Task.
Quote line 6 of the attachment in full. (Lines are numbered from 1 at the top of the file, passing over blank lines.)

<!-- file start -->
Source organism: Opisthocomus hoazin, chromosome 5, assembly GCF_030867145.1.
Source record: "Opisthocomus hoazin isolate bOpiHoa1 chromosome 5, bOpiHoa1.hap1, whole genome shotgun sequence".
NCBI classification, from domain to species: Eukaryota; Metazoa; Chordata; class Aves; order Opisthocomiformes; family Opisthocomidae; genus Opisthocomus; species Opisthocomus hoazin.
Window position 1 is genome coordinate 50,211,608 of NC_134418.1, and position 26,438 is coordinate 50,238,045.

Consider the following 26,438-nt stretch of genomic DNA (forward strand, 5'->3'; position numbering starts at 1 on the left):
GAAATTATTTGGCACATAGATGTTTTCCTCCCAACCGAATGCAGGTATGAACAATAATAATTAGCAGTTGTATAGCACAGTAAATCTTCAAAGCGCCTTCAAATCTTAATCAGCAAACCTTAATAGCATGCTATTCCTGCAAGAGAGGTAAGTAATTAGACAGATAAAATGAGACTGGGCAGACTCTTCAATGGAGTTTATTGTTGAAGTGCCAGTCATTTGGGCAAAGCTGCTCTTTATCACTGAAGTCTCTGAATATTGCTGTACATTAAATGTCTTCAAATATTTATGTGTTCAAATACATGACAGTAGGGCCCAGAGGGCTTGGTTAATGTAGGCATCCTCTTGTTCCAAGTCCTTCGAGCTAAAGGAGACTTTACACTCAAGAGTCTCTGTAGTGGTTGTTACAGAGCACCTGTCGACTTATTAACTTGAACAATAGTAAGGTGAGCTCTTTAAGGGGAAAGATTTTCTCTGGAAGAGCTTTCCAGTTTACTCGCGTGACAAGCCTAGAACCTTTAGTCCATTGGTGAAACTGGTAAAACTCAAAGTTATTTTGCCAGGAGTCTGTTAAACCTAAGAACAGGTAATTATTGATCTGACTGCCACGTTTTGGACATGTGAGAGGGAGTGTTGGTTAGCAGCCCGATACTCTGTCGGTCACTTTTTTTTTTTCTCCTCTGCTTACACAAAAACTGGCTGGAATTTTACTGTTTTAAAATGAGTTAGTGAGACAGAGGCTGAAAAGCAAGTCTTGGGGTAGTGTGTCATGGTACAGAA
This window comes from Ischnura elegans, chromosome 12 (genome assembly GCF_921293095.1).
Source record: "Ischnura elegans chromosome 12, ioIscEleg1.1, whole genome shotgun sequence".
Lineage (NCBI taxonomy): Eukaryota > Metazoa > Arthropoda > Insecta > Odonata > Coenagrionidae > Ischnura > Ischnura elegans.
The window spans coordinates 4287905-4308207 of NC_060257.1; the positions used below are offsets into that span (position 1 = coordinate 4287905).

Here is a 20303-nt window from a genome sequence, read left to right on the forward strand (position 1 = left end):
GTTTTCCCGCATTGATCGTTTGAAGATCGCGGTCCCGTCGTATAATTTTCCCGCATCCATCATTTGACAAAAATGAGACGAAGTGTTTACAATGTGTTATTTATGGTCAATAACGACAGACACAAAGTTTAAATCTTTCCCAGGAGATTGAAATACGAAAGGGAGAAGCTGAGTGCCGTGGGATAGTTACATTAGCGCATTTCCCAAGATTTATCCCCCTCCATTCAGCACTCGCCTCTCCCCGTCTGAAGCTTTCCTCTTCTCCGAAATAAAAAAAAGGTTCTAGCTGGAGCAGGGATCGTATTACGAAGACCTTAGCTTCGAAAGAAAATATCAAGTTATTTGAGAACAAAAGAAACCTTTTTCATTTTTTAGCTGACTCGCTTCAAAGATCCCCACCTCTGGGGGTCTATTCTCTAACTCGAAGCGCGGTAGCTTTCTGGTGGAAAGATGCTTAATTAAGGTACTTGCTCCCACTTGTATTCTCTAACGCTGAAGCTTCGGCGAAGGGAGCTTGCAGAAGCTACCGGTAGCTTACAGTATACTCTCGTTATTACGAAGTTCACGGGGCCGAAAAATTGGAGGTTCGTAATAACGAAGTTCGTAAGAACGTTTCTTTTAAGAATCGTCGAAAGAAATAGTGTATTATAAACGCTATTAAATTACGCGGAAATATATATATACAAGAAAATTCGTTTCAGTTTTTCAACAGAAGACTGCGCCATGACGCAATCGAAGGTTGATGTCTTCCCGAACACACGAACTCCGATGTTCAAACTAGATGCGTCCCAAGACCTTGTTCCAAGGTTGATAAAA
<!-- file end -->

GAAATTATTTGGCACATAGATGTTTTCCTCCCAACCGAATGCAGGTATGAACAATAATAATTAGCAGTTGTATAGCACAGTAAATCTTCAAAGCGCCTTCAAATCTTAATCAGCAAACCTTAATAGCATGCTATTCCTGCAAGAGAGGTAAGTAATTAGACAGATAAAATGAGACTGGGCAGACTCTTCAATGGAGTTTATTGTTGAAGTGCCAGTCATTTGGGCAAAGCTGCTCTTTATCACTGAAGTCTCTGAATATTGCTGTACATTAAATGTCTTCAAATATTTATGTGTTCAAATACATGACAGTAGGGCCCAGAGGGCTTGGTTAATGTAGGCATCCTCTTGTTCCAAGTCCTTCGAGCTAAAGGAGACTTTACACTCAAGAGTCTCTGTAGTGGTTGTTACAGAGCACCTGTCGACTTATTAACTTGAACAATAGTAAGGTGAGCTCTTTAAGGGGAAAGATTTTCTCTGGAAGAGCTTTCCAGTTTACTCGCGTGACAAGCCTAGAACCTTTAGTCCATTGGTGAAACTGGTAAAACTCAAAGTTATTTTGCCAGGAGTCTGTTAAACCTAAGAACAGGTAATTATTGATCTGACTGCCACGTTTTGGACATGTGAGAGGGAGTGTTGGTTAGCAGCCCGATACTCTGTCGGTCACTTTTTTTTTTTCTCCTCTGCTTACACAAAAACTGGCTGGAATTTTACTGTTTTAAAATGAGTTAGTGAGACAGAGGCTGAAAAGCAAGTCTTGGGGTAGTGTGTCATGGTACAGAA